In FY20, extramural awards totaled more than $82.0 million, an incremental increase over the previous year’s record of $81.8 million. The division received ~$25,350,600 in gifts (including some foundation and agency grants that overlap with the extramural awards total), including several significant gifts and myriad smaller gifts that supported departments, programs, and students across the division. 


In 2019-20, two new academic programs were approved. 

    • Mathematics Education B.A.
    • Mathematics B.S. 

Several degree programs will be submitted to the VPAA and Senate in fall.

    • Computational Mathematics B.S.
    • Five-year contiguous bachelor’s/master’s pathway in the Earth and Planetary Sciences M.S.
    • Materials Science and Engineering M.S. and Ph.D.

Currently, we are working on several academic program proposals. 

    • Astronomy B.S.
    • Global and Community Health B.S.
    • Microbiology B.S.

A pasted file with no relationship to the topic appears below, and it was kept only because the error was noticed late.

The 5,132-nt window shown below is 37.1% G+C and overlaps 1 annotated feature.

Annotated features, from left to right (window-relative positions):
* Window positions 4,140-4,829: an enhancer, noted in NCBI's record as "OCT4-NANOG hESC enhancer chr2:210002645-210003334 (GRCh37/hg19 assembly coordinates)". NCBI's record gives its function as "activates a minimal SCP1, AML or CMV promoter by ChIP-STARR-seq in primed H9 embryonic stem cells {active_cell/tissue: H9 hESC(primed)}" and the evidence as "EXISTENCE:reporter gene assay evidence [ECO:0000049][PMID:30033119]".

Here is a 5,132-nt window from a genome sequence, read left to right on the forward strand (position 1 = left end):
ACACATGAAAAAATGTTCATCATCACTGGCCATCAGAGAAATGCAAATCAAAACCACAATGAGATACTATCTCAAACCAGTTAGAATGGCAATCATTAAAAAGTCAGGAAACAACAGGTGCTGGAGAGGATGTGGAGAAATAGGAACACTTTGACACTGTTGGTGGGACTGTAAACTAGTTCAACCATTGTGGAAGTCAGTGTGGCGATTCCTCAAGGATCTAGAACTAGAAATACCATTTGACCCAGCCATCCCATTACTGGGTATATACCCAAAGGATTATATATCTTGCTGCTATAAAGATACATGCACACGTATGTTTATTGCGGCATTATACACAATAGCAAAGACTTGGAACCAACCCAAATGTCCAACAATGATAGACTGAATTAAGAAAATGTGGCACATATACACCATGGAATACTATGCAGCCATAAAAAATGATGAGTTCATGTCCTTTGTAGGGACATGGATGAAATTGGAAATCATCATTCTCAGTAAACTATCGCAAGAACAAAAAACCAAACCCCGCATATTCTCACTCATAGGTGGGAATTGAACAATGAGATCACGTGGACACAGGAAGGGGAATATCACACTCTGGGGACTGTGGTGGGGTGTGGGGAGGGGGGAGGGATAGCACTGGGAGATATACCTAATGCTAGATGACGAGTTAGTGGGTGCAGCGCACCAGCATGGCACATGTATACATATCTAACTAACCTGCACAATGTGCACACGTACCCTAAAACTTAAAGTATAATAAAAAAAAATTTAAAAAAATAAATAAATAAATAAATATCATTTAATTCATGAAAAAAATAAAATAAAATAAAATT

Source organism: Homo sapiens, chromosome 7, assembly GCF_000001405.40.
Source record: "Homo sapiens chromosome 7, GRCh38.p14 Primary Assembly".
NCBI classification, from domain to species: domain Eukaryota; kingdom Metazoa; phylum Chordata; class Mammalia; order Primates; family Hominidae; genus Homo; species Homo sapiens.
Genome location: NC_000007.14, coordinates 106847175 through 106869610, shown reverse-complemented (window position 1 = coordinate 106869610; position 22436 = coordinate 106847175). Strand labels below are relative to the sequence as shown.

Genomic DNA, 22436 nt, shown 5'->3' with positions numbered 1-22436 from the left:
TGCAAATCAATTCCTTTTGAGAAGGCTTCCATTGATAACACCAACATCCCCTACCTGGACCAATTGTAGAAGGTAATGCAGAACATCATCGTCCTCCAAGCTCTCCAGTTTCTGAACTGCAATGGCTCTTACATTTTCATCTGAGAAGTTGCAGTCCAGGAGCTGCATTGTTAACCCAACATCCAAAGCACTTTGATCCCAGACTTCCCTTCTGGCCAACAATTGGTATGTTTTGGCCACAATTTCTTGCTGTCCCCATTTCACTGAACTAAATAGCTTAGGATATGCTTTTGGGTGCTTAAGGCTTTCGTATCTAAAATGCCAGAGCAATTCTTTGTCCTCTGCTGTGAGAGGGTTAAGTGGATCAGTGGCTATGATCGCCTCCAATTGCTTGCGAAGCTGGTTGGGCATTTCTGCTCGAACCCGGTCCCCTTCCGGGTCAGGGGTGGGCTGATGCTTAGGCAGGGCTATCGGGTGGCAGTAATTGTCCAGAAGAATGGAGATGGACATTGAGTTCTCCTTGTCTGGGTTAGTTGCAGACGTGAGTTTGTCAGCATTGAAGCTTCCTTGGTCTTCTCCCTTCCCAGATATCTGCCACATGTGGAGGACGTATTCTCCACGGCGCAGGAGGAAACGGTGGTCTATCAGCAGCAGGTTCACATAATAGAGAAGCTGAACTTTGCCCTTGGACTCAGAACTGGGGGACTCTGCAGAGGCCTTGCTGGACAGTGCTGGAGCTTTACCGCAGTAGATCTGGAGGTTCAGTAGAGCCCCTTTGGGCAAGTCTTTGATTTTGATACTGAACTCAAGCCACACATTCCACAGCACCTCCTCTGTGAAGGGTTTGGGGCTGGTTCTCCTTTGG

The Center for Innovations in Teaching and Learning (CITL), in collaboration with the division of Physical and Biological Sciences, is excited to continue their support of STEM faculty through Teaching and Learning Community for STEM Gateway Courses (TLC-STEM). The TLC-STEM provides an opportunity for faculty teaching lower-division STEM gateway courses to think together about pedagogical practices that promote success and equity. In the given time of remote instruction, we anticipate this will include how to ensure inclusive pedagogical practices in remote platforms and how to design assessments that maximize student learning and support their academic integrity. The mission of the TLC-STEM program is to provide a sense of community and a place to both receive and give support for those who teach these challenging, large-enrollment, lower division or high barrier upper division courses. In recognition of the performance disparities in these STEM courses, we envision this learning community as a place where faculty can come together to discuss common challenges and solicit shared solutions that can be directly used in their courses.